The Global Tourism Plastics Initiative has welcomed 26 new signatories, including businesses and organizations from every part of the global tourism value chain. Led by the World Tourism Organization (UNWTO) and the United Nations Environment Program (UNEP) in collaboration with the Ellen MacArthur Foundation, the Initiative unites the tourism sector behind a common goal of addressing the root causes of plastic pollution.
The new signatories include Booking.com, G Adventures, The Hongkong and Shanghai Hotels, Inkaterra, TUI Care Foundation, deSter part of gategroup, and International Aviation Waste Management Platform, among others. They feature suppliers of guest amenities, on-the-go packaging and waste-management platforms, as well as accommodation providers (both large groups and SMEs), leading online tourism platforms, tour operators, and associations working at the destination level.
The Global Tourism Plastics Initiative was launched in January 2020 and now counts on 46 signatories, illustrating how reducing plastics pollution in tourism remains a priority despite the challenges posed by the COVID-19 pandemic. The diversity of the signatories highlights the Global Tourism Plastics Initiative’s potential to promote systemic solutions that can be implemented locally and scaled up globally.
Tackling plastic pollution remains a priority for sector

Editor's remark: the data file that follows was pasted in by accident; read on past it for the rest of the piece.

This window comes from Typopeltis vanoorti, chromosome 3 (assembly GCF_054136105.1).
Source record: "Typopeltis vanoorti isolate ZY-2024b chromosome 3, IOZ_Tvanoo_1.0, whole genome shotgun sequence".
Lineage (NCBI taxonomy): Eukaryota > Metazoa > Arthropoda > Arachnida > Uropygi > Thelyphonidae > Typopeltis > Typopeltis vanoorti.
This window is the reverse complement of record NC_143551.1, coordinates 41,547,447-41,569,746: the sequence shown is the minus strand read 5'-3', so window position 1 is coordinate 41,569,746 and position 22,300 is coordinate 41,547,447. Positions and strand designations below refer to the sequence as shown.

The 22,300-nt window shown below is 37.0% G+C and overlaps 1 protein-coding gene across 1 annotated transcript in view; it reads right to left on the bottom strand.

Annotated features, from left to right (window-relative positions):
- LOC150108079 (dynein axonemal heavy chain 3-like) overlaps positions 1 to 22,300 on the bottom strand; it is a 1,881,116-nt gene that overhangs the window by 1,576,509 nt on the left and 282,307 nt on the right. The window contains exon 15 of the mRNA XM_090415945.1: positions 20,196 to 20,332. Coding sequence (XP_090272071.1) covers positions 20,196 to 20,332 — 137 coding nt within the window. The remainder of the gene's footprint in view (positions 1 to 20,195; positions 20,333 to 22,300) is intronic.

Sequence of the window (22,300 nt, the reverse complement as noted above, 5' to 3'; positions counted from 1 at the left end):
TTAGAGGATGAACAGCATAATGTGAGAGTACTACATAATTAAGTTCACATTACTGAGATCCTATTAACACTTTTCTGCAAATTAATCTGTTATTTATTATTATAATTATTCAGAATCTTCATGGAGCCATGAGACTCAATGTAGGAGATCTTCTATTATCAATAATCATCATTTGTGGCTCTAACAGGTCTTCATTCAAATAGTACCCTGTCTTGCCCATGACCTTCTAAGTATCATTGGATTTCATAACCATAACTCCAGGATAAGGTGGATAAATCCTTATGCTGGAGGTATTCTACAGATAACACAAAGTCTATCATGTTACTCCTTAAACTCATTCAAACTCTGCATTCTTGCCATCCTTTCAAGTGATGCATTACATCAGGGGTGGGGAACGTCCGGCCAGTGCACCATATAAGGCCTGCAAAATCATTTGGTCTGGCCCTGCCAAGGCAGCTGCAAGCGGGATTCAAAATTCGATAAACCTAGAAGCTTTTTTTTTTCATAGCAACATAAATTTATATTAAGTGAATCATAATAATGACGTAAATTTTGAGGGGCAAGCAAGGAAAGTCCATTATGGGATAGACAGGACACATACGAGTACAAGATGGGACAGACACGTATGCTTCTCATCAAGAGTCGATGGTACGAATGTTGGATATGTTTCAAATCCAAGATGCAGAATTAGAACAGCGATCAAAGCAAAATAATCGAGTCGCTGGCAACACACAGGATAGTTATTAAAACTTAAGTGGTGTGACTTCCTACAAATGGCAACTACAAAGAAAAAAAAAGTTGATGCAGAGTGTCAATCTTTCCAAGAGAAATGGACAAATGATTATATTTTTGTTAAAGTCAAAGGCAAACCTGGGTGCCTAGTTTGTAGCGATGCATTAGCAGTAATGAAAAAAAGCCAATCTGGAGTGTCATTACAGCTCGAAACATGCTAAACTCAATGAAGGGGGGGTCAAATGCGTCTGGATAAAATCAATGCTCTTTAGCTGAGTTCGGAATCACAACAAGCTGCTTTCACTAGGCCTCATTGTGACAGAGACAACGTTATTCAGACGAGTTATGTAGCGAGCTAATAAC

Within the current context of the COVID-19 pandemic, a circular approach to the management of plastic items and packaging can avoid any increase in the use of single-use plastics for hygiene purposes. It can also relieve pressure on waste management infrastructures and foster a more sustainable supply chain. In this sense, a circular economy for plastics is critical for the tourism sector to preserve and protect destinations and to recover responsibly from the current crisis.
UNWTO Secretary-General Zurab Pololikashvili said: “Moving towards the circular economy is a strategic approach for the tourism sector. The Global Tourism Plastics Initiative can lead to the reduction of pollution and waste across all parts of the tourism sector and support a responsible recovery from COVID-19 that leads to more sustainability and resilience.”
Elisa Tonda, Head of the consumption and production unit of UNEP, adds: “The COVID-19 pandemic has increased the need for urgent action on the climate, nature and pollution and waste crises which are driven by unsustainable consumption and production, but has also provided with a window of opportunity to prioritize sustainability as part of a green recovery. This new group of signatories of the Global Tourism Plastics Initiative reflects the continued commitment of the tourism value chain to increase circularity in the plastic system and maintain their ambition to tackle plastic pollution, moving forward in a post-COVID world.”
Recommendations informing recovery plans
Earlier this year, a series of recommendations for the tourism sector to continue taking action on plastic pollution throughout the pandemic were released. These serve as a basis to develop COVID-19 recovery plans, revise standard operating procedures, and define plastic management strategies. The recommendations are now available in English, French, Spanish, Arabic, Chinese and Russian.
Gerald Naber, Programme Manager, New Plastics Economy Global Commitment, Ellen MacArthur Foundation, adds: “The signatories of the Global Commitment are making encouraging initial progress on delivering their targets towards a circular economy, but a substantial acceleration of progress will be needed to achieve the 2025 targets.”
The Global Tourism Plastics Initiative forms part of the larger framework of the New Plastics Economy Global Commitment. Specifically, the Initiative acts as sectoral interface to the New Plastics Economy Global Commitment, which recently released its Progress Report for 2020.